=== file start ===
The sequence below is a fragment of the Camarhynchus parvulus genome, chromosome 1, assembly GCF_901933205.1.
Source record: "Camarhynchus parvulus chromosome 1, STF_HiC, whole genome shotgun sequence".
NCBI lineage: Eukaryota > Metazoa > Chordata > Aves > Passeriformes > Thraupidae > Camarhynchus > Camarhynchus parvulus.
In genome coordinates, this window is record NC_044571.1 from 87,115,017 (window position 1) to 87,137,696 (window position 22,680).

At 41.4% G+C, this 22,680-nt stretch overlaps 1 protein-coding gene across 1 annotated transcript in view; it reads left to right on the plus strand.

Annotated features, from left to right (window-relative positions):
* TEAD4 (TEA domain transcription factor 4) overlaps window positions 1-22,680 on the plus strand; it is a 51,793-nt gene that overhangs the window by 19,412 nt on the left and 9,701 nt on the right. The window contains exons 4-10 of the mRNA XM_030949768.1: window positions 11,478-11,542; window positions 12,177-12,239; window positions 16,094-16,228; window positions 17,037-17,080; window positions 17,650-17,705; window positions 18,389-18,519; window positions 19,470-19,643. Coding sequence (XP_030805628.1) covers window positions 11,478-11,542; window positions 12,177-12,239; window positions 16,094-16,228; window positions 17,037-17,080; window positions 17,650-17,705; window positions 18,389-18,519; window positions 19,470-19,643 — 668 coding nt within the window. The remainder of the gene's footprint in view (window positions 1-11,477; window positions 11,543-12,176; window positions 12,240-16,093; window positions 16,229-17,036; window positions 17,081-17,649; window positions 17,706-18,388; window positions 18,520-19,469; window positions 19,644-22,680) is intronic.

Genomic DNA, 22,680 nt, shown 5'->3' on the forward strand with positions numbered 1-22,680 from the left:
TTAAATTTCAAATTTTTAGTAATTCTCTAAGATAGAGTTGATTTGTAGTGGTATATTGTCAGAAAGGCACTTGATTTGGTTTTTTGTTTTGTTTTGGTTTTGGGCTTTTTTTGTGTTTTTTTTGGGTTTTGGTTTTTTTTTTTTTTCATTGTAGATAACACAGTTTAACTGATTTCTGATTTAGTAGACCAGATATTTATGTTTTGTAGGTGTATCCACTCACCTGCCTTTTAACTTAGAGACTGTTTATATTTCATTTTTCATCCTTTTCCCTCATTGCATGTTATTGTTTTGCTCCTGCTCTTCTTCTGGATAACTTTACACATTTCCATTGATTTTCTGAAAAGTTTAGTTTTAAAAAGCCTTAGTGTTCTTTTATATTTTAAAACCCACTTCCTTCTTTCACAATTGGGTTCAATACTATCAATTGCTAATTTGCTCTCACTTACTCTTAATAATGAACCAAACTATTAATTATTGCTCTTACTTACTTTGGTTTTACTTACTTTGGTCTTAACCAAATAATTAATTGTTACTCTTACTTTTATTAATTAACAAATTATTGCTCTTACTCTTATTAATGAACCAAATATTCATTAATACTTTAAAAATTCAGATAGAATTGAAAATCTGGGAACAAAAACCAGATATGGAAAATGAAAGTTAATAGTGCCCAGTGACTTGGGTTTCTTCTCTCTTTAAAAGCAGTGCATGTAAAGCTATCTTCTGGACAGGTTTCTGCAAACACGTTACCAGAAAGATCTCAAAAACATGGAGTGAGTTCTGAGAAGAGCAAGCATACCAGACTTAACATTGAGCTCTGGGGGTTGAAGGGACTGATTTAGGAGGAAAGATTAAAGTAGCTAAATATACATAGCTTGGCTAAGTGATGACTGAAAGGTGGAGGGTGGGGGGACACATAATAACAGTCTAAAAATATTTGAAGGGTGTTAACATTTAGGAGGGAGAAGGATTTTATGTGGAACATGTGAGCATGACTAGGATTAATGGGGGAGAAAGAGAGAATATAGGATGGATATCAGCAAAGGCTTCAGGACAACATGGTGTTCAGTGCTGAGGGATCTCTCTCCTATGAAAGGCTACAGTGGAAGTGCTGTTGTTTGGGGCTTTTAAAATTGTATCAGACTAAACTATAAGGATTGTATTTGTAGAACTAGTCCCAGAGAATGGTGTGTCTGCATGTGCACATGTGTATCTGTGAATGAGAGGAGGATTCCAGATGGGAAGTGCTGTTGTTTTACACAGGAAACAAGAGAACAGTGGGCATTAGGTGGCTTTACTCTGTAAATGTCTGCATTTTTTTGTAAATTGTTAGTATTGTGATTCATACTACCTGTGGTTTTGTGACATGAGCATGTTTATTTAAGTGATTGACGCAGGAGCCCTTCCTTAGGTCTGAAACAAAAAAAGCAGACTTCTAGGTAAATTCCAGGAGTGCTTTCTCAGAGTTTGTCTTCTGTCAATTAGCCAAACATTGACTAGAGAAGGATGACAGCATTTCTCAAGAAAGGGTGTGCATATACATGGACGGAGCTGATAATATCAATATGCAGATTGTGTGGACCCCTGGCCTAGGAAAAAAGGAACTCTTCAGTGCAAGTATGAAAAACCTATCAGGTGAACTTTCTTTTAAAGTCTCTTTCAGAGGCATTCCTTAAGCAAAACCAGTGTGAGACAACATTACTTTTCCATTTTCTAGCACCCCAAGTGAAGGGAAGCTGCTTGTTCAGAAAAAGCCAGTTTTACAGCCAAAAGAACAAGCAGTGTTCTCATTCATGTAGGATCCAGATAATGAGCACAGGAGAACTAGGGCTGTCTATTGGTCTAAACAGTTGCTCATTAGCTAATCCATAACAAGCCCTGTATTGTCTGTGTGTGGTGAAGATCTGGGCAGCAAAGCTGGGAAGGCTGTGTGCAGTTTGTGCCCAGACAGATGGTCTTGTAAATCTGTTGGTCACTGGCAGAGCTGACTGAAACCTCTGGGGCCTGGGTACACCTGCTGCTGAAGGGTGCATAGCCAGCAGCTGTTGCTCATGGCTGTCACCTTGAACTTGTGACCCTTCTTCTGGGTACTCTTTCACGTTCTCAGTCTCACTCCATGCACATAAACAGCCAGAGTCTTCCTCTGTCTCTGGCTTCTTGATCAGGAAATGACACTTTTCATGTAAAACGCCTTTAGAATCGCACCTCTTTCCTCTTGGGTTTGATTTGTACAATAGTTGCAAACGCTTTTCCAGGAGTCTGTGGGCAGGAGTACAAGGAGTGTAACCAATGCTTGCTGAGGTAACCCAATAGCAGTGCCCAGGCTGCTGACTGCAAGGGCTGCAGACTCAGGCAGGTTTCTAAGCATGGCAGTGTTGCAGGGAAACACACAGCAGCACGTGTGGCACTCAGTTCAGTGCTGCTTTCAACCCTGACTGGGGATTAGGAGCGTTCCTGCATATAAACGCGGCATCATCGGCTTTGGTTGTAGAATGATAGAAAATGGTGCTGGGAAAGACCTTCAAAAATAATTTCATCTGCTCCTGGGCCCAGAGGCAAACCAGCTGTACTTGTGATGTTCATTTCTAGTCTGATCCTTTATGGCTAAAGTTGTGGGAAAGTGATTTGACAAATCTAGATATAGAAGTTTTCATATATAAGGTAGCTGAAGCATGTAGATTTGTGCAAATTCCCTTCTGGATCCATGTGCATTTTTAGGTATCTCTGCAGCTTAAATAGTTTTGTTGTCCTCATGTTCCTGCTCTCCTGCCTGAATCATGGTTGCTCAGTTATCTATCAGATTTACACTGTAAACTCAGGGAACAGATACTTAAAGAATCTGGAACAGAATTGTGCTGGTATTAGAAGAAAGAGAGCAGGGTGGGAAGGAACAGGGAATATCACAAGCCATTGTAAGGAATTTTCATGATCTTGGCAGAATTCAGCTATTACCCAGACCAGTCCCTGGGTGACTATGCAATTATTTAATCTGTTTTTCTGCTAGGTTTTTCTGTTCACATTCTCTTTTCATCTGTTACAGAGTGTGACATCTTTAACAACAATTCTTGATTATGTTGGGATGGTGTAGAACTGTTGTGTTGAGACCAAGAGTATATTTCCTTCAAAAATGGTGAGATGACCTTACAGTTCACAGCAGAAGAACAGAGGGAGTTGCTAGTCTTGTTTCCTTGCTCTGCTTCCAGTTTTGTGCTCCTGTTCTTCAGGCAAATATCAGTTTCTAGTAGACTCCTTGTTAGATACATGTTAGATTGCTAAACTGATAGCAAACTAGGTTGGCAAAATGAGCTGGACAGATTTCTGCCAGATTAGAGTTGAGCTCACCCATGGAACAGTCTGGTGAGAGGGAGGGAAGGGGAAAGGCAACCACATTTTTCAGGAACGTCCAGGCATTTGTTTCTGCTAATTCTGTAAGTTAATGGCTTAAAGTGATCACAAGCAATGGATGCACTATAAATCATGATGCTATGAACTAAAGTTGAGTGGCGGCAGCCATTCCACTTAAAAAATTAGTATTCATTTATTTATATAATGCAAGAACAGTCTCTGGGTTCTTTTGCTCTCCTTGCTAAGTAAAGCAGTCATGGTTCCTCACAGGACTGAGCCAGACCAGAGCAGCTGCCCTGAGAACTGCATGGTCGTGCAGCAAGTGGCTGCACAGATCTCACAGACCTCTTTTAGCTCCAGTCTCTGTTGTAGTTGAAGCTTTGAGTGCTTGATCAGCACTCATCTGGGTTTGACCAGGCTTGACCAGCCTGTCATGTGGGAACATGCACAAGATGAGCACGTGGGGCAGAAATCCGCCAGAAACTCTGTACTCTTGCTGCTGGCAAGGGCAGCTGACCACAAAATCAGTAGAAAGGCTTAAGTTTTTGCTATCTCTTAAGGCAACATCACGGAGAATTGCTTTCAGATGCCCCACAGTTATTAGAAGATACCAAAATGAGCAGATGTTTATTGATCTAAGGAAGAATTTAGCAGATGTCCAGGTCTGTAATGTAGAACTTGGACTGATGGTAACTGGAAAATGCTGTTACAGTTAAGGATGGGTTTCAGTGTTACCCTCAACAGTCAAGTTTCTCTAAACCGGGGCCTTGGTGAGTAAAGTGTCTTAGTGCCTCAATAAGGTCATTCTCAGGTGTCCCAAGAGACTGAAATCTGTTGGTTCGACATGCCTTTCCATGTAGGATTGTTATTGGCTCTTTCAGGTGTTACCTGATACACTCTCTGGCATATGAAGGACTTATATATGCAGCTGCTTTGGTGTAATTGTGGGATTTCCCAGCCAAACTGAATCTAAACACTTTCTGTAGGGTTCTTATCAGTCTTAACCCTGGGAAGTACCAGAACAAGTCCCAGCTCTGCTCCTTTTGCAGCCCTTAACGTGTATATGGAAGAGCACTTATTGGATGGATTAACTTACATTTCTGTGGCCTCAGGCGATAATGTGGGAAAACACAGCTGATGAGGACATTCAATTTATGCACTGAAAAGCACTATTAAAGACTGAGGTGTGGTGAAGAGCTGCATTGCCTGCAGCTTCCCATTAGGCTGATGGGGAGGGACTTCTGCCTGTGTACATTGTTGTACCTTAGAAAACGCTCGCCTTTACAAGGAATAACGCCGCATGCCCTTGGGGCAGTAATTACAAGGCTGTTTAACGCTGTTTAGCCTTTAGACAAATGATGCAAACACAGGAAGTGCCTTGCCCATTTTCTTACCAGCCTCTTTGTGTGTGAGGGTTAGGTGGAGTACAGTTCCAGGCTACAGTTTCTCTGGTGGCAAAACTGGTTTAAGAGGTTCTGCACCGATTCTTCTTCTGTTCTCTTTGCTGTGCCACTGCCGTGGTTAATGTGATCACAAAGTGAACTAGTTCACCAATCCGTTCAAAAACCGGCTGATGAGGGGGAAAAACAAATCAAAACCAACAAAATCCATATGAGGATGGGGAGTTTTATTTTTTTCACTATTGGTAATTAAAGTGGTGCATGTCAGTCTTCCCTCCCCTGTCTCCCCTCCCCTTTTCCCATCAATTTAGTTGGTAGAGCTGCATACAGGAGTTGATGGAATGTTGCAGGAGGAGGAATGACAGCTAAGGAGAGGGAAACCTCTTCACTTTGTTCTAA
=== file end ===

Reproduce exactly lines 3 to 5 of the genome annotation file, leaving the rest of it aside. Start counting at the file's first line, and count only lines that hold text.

NCBI lineage: Eukaryota > Metazoa > Chordata > Aves > Passeriformes > Thraupidae > Camarhynchus > Camarhynchus parvulus.
In genome coordinates, this window is record NC_044571.1 from 87,115,017 (window position 1) to 87,137,696 (window position 22,680).

At 41.4% G+C, this 22,680-nt stretch overlaps 1 protein-coding gene across 1 annotated transcript in view; it reads left to right on the plus strand.